2016 Honda Civic Sedan
2016 Honda Civic: Worthy of the awards
By Jil McIntosh
Feb. 24, 2016
Having won just about every vehicle award, including the AJAC Canadian Car of the Year and North American Car of the Year, the 2016 Honda Civic seems to be living up to the promise of its redesign. I was impressed with it the first time I drove it on a day’s launch; this time around, I was behind the wheel for a week.
An available 1.5-litre turbo four-cylinder marks the first time the Civic has been sold in North America with forced induction. Instead, I drove the entry-level engine, a naturally-aspirated 2.0-litre four-cylinder mated to an automatic continuously variable transmission (CVT).
The 2.0-litre starts at $15,990 in the base DX trim line, equipped strictly with a six-speed manual transmission. I had the next step up, the LX trim, which is $18,890 with a stick shift. Mine was optioned with an automatic continuously variable transmission (CVT) for $20,190.
From there, you can move up to the CVT-only EX, starting at $22,590. Both the LX and EX can be further equipped with Honda Sensing, which adds such technologies as lane departure mitigation, forward collision warning and braking, adaptive cruise control, and LaneWatch blind spot camera (on the LX; it’s standard on the EX) for $21,190 and $22,590 respectively.
Go to the turbo engine and you have two choices: the EX-T at $24,990, or the Touring at $26,990. There’s no question that Honda expects the non-turbo to be the volume seller.
Pros & Cons
- + Driveability
- + Styling
- + Interior storage
- - Stereo controls
- - Seat adjustment
- - Rear seat access
After so many years of yawning at the Civic’s design, it’s nice to finally be enticed by it. It’s now much edgier, with sharp angles, just the right amount of chrome, and jewel-style halogen headlights.
The tail end looks even better, with boomerang-style LED tail lamps that reach across the trunk lid. That low-slung C-pillar gives the impression of stolen space inside, but rear headroom is virtually the same as in the last-generation model.
The slick design does have one drawback, however. When the trunk lid opens it flips straight up, and any snow or rain on the lid falls or drips into the open trunk.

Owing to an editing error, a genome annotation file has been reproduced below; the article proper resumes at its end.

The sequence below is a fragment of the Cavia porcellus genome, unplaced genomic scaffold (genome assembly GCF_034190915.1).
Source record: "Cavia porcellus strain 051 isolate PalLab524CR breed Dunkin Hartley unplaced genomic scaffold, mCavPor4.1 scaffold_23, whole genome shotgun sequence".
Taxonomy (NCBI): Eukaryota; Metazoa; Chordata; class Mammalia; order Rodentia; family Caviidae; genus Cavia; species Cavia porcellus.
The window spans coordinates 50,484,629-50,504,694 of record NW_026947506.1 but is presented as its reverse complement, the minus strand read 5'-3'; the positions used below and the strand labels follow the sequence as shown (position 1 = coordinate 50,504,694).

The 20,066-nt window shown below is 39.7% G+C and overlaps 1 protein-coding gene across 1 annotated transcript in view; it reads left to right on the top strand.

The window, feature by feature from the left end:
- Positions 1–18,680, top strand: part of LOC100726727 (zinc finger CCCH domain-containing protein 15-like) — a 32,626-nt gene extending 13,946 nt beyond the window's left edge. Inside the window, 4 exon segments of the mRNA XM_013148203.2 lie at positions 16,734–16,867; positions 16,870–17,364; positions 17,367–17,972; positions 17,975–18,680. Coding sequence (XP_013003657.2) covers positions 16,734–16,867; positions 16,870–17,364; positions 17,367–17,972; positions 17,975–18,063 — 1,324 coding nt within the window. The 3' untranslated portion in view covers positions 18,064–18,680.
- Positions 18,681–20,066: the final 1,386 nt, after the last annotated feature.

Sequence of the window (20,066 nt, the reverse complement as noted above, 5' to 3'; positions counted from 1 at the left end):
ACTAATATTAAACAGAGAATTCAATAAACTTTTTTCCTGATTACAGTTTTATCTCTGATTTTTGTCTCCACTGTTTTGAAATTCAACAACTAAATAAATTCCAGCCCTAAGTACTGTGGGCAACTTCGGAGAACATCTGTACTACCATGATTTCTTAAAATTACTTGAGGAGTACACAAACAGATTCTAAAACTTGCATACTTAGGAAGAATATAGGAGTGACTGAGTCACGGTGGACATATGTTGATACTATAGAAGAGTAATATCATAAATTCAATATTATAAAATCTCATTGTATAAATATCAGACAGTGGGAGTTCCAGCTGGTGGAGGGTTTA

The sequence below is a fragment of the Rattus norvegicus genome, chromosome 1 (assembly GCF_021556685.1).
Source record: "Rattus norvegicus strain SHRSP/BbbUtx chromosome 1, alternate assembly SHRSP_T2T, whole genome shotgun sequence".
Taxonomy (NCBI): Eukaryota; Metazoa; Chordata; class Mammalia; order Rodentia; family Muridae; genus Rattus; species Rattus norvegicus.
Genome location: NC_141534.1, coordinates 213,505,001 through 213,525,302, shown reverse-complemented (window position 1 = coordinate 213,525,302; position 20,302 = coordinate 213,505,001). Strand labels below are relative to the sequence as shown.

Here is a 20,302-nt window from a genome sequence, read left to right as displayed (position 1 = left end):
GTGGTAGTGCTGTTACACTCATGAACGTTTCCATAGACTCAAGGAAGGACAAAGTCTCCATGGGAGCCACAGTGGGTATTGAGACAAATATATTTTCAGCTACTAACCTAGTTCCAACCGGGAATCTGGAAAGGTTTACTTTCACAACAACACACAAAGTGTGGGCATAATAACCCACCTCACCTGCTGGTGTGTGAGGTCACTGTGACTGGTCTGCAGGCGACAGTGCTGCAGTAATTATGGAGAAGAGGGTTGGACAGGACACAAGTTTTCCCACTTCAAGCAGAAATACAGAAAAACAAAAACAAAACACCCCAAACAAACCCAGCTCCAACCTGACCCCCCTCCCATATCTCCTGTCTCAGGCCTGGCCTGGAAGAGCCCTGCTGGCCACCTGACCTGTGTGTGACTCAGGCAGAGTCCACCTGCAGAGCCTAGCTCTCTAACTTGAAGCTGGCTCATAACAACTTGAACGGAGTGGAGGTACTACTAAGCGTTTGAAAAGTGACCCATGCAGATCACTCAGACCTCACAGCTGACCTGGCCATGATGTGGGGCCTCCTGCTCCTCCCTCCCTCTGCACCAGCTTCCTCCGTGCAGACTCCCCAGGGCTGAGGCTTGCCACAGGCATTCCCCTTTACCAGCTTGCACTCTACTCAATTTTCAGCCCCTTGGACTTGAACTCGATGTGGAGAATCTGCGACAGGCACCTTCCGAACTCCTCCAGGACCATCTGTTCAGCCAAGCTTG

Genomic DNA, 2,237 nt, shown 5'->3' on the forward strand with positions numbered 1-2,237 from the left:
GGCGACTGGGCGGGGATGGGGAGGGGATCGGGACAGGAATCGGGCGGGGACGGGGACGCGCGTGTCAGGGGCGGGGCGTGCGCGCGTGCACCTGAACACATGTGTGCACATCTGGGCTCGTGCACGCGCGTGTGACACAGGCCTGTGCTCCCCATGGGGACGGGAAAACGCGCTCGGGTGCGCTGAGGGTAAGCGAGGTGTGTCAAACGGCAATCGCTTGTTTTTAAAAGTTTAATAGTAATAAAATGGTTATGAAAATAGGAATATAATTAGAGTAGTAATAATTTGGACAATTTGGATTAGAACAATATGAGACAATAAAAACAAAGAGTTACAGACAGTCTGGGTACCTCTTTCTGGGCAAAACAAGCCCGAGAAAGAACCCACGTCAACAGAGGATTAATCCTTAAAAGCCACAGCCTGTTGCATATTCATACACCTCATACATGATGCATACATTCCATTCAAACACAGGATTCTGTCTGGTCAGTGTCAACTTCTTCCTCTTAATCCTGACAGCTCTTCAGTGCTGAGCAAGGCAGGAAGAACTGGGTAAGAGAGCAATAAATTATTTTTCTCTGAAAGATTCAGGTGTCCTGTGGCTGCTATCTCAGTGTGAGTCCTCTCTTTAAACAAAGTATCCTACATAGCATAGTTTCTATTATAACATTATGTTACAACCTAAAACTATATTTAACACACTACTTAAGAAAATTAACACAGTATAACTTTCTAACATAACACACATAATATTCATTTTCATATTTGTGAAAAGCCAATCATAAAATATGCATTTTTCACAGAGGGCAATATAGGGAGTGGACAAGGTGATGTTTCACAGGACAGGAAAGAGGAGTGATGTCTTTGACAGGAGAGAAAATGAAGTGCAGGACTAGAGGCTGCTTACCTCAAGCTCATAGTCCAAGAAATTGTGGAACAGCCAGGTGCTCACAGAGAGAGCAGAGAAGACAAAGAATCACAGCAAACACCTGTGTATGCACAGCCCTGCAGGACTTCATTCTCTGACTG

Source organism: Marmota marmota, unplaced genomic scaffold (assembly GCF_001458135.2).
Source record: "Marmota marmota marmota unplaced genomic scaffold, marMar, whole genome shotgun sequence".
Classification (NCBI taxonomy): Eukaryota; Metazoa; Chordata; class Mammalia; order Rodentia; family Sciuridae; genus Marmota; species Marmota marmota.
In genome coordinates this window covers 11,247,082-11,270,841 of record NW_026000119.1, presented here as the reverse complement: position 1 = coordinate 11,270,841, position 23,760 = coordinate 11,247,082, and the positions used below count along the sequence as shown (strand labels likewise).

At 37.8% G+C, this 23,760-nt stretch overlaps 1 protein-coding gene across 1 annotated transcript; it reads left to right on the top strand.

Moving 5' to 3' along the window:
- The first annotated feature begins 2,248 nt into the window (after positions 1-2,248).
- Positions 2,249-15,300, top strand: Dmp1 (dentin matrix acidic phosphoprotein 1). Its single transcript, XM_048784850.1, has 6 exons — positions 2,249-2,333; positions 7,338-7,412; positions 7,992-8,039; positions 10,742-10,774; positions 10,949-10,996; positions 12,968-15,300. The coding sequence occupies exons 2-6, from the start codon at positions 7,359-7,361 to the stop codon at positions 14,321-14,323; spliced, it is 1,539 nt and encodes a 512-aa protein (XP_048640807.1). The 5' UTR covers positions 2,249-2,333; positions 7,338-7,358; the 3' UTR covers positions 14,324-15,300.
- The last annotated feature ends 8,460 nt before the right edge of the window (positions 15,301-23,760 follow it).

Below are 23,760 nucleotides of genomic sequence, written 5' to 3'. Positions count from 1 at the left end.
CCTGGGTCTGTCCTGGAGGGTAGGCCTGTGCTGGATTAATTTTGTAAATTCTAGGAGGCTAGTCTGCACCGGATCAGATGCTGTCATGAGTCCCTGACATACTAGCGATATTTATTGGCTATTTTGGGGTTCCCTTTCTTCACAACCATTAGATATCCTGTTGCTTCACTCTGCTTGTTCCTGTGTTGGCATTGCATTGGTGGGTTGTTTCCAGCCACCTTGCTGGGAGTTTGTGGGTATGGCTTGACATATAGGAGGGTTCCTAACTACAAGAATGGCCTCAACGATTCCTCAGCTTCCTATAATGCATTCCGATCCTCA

Hubcaps are standard on the DX and LX, while alloy wheels start on the EX trim line. However, all Civic models receive manually-folding heated mirrors, LED daytime running lights, and one of my favourite features on any vehicle, a capless fuel filler.
The cabin benefits considerably from the update as well, the most noticeable change being the retirement of the previous Civic’s weird dual-tier instrument cluster. It’s now a conventional layout with a central liquid-crystal display. The ice-blue highlights are handsome, although it took a little bit to get used to the fuel gauge. Only one bar lights up at a time, rather than the diminishing line that you’re probably more accustomed to seeing.
The rest of the dash has just enough curves and angles to be interesting, without looking too busy. Most of the controls are easy to access and use, with the exception of that infernal carried-over infotainment system, which I’ll rip into a little later on. Small-item storage space is superb, including large door pockets, open centre cubby, and a centre console box with sliding armrest and cupholders.
The cabin is roomy, and the seats themselves are comfortable. Heated front chairs and a 60/40 split-folding rear seat are standard equipment on all models but the base DX. However, a power driver’s seat only arrives on the top-line Touring trim, and even though there is a manual height adjuster, it didn’t go quite high enough for my vertically-challenged stature.
The rear seat cushions are also set in from the door sill with a wide plastic panel. This could potentially make it tougher for older people or those with mobility issues. If they’re regular passengers, you may want to get them to try it out before you sign on the dotted line.